This question shows a good amount of intuition. It is true that the signal is generally thought to diffuse passively. However, active propagation of dendritic signals is certainly an important property. As opposed to the axon, where the action potential is generated by voltage-gated sodium (Na+) channels, in the dendrites, the voltage gated channels are calcium (Ca2+) channels (VGCC -- voltage gated calcium channels) or non-specific cation (Na+, K+, and Ca2+) channels such as the NMDA channel. The voltage gated nature of these excitatory channels leads to a positive feedback effect similar to that of the action potential itself. However, the time course of these signals is much slower: on the order of 10s to 100s of milliseconds, as opposed to the 1ms time scale of the action potential. These dendritic spikes or calcium spikes or plateau potentials can lead to firing of bursts of action potentials.
As a side point, action potentials generated in the soma can actually be propagated backwards (backpropagating action potentials) into the dendrite using the same voltage gated channels. http://www.ncbi.nlm.nih.gov/pubmed/8107777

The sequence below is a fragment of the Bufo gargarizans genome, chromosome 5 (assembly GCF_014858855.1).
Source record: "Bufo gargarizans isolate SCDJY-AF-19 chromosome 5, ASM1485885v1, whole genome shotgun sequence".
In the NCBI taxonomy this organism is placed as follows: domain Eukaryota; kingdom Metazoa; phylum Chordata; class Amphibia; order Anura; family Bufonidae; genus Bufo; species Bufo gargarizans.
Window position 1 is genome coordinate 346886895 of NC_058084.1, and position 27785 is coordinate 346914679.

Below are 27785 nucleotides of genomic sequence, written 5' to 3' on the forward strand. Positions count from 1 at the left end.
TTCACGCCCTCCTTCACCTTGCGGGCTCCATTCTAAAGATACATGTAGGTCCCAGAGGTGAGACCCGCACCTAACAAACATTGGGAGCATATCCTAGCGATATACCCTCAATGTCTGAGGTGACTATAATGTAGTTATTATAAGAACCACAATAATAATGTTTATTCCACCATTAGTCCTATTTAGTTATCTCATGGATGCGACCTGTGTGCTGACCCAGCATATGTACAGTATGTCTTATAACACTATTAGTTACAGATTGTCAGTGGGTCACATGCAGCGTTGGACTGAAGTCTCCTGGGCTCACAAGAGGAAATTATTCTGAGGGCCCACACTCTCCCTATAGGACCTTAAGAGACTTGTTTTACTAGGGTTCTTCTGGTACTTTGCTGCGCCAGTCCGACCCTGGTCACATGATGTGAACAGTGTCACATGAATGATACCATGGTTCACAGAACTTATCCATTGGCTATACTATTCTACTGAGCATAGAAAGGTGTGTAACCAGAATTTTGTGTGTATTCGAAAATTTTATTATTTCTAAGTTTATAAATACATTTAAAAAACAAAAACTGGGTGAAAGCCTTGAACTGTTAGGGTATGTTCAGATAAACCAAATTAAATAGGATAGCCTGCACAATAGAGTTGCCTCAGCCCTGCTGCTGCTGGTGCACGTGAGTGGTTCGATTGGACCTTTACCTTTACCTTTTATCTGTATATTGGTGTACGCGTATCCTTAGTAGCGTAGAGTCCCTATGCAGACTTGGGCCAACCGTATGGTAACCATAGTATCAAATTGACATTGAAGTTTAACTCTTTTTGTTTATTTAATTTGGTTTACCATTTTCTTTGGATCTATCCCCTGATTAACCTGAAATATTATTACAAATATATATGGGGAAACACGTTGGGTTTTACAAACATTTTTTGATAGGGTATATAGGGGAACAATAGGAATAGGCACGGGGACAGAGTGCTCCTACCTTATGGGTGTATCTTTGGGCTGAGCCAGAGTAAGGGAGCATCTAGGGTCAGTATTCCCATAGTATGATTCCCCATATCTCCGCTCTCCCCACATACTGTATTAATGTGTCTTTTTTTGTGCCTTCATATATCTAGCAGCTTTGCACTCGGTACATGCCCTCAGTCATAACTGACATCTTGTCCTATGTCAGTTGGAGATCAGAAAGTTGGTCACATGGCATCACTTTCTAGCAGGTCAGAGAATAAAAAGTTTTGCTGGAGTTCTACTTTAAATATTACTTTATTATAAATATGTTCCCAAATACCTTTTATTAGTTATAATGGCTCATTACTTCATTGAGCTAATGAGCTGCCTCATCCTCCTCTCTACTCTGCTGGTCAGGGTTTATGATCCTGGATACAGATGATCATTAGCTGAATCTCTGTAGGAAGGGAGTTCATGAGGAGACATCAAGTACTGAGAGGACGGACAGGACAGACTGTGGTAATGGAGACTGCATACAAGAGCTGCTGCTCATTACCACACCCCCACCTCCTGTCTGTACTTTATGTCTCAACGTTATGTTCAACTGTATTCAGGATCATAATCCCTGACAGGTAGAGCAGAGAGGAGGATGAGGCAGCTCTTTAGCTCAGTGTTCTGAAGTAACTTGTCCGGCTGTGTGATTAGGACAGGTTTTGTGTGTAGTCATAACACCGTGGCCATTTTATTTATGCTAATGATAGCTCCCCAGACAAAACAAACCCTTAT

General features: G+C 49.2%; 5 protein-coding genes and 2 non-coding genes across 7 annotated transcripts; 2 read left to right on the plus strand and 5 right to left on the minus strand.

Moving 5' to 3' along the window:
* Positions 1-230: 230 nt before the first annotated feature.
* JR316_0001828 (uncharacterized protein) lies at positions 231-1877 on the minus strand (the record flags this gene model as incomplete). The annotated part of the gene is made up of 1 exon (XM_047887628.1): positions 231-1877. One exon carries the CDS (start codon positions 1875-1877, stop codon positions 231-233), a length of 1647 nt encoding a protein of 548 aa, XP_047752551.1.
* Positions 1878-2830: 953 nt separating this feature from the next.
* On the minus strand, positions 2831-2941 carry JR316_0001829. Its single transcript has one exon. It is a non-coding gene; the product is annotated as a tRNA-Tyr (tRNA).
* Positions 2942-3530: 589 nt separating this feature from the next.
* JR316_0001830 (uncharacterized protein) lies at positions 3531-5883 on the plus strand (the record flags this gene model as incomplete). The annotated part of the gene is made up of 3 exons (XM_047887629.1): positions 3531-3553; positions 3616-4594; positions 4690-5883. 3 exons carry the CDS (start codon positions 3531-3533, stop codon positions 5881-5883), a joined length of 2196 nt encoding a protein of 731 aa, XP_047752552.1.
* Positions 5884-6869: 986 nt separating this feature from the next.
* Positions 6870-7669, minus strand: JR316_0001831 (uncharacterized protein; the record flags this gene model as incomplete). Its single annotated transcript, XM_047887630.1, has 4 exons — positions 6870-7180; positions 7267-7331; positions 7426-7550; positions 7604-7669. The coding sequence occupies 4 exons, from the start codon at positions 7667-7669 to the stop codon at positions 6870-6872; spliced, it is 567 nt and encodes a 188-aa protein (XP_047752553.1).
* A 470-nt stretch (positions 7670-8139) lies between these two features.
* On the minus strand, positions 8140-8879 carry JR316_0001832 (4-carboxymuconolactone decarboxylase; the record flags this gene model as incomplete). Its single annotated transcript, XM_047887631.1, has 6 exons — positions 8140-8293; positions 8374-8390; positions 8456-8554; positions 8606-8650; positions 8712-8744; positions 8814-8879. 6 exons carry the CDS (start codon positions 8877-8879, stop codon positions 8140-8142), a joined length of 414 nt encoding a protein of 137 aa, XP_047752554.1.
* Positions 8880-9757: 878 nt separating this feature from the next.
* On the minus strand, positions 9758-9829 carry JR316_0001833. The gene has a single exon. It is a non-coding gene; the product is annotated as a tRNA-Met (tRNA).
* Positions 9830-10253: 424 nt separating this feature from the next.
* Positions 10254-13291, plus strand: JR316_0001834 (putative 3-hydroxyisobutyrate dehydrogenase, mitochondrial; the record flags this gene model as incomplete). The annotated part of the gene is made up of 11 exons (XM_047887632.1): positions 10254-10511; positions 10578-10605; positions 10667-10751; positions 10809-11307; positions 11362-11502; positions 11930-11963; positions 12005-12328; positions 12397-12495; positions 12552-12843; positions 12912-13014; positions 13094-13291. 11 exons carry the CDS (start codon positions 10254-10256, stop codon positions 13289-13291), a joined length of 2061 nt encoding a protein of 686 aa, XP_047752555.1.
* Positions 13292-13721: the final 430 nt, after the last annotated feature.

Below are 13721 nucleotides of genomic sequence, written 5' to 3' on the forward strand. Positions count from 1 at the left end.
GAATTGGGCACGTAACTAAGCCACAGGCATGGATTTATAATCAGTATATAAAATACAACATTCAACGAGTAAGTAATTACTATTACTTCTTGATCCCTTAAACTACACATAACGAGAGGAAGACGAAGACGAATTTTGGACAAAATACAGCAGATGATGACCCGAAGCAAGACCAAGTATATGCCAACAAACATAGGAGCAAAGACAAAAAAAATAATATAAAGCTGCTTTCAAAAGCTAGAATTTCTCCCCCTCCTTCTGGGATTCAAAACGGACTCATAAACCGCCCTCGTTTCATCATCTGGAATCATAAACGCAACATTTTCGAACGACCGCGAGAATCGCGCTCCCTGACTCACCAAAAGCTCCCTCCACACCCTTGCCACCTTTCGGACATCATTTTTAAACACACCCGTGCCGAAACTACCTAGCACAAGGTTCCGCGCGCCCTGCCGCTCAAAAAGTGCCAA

Schiller, J. et al. (2000) NMDA spikes in basal dendrites of cortical pyramidal neurons. Nature 404, 285–9
Major, G. et al. (2008) Spatiotemporally graded NMDA spike/plateau potentials in basal dendrites of neocortical pyramidal neurons. J. Neurophysiol. 99, 2584–601
Cai, X. et al. (2004) Unique roles of SK and Kv4.2 potassium channels in dendritic integration. Neuron 44, 351–64
Wei DS, Mei YA, Bagal A, Kao JP, Thompson SM, Tang CM (2001) Compartmentalized and binary behavior of terminal dendrites in hippocampal pyramidal neurons. Science 293:2272–2275.
I actually have written a paper myself on the potential usefulness of dendritic plateau potentials in working memory:
Sanders, H. et al. (2013) NMDA and GABAB (KIR) Conductances: The “Perfect Couple” for Bistability. J. Neurosci. 33, 424–429 http://www.jneurosci.org/cgi/doi/10.1523/JNEUROSCI.1854-12.2013